“Aggressive” parents are demanding teachers email and message on evenings and weekends – and the “unbearable” communication has led to some staff considering quitting their jobs, a survey finds.
The growing use of apps by schools is making it easier for parents to contact teachers directly 24/7, adding to their workload and affecting their health, the NASUWT teaching union has said.
One in seven are expected to communicate with parents electronically in their own time every day, according to the survey of 1,500 teachers, while nearly one in five are expected to do this several times a week.
Nearly three in four (71 per cent) of teachers say their email addresses are made available to parents despite the majority of them saying they did not give permission for their personal details to be shared.
Chris Keates, general secretary of NASUWT, said many members have said they are getting “a lot more aggressive contact” from parents in emails, social media and apps such as Class Dojo.
One teacher told the union: “The communication with parents via email has become unbearable and I am resigning from a pastoral position as a result.
“Parents may be rude and aggressive in emails (and staff may be too at times) and parents expect to be able to contact teachers 24/7.”
Another teacher said: “We are told to have emails on our phones which means that we receive emails non-stop.
“If I receive an email for a parent with a ‘gripe’ it upsets me and affects my mood at home during evenings and weekends.”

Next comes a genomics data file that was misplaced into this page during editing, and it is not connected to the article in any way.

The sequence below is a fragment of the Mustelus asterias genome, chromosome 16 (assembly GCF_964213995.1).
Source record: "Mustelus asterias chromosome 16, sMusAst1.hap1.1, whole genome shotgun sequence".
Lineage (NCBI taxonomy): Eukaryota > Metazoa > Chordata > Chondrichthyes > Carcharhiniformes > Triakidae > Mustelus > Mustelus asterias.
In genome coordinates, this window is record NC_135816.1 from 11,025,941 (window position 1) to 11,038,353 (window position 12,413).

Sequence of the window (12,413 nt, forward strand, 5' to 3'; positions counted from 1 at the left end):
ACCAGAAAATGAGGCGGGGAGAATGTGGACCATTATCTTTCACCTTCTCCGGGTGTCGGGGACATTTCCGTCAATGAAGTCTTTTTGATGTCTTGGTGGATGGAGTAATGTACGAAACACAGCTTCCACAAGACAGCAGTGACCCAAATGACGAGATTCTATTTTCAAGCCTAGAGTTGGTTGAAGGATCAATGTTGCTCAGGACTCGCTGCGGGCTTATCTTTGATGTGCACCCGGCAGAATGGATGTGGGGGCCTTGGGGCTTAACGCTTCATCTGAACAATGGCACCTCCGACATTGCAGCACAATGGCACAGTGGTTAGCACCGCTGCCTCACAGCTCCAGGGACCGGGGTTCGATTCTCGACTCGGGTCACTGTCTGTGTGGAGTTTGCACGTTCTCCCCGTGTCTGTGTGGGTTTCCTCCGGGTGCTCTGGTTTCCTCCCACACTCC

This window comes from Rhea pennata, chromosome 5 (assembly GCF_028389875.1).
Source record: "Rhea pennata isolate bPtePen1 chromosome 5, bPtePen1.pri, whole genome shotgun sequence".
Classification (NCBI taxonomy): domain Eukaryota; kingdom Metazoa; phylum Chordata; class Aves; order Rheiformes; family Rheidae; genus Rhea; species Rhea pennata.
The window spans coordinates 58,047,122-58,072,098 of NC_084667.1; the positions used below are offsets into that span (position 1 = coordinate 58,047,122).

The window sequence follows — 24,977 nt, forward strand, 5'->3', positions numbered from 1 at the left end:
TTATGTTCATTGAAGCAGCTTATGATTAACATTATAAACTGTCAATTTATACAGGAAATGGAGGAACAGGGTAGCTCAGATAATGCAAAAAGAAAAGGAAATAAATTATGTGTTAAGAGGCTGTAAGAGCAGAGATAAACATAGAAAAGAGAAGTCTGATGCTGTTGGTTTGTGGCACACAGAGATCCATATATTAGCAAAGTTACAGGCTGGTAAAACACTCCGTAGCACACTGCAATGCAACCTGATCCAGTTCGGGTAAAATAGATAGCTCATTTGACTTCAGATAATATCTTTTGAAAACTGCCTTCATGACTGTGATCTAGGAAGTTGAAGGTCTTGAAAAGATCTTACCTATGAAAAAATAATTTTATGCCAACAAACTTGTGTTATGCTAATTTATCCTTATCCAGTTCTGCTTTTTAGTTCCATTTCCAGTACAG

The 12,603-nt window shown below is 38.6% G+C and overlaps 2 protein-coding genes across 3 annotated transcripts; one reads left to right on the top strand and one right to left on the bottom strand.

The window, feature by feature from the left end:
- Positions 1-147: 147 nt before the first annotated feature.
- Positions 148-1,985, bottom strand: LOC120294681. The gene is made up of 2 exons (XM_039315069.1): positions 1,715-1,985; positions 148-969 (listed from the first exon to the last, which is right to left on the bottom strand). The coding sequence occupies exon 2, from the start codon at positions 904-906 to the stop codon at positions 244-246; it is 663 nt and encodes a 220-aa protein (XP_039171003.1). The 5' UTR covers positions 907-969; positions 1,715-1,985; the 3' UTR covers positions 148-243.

Ms Keates added that a lot of members say parents are more likely to fire off an email, or write in an app, accusing a teacher of making a poor decision against their child without hearing all the facts.
She said: “ What teachers have told us is that there does seem to be a lot more of parents not just questioning what children are doing but taking at face value what they are saying, and that results in them getting an aggressive email when actually there is another side to the story.”
The survey also revealed that two in five teachers often receive work-related emails during periods of sickness absence.
And one teacher said their headteacher contacted them on WhatsApp when they were off sick with cancer asking them to work from home.
“Teachers are not just facing the intrusion of those who manage them into their private lives, but there is now an unreasonable expectation that they are available at the convenience of parents,” Ms Keates said.
In January, education secretary Damian Hinds said teachers should not have to email outside of office hours, adding that the situation for teachers is “intense”.
He called on schools to review their school practices to reduce workload and “shift away from an email culture” to free teachers up.
But Ms Keates said: “[Mr Hinds] clearly has no concept of either the scale or the nature of the problem. It’s home invasion by email which is the problem.
“It’s the tyranny teachers are facing in their inbox, which is all part of an anything-goes management culture this government has allowed to flourish across schools, where teachers’ health and wellbeing is not even given a second thought.”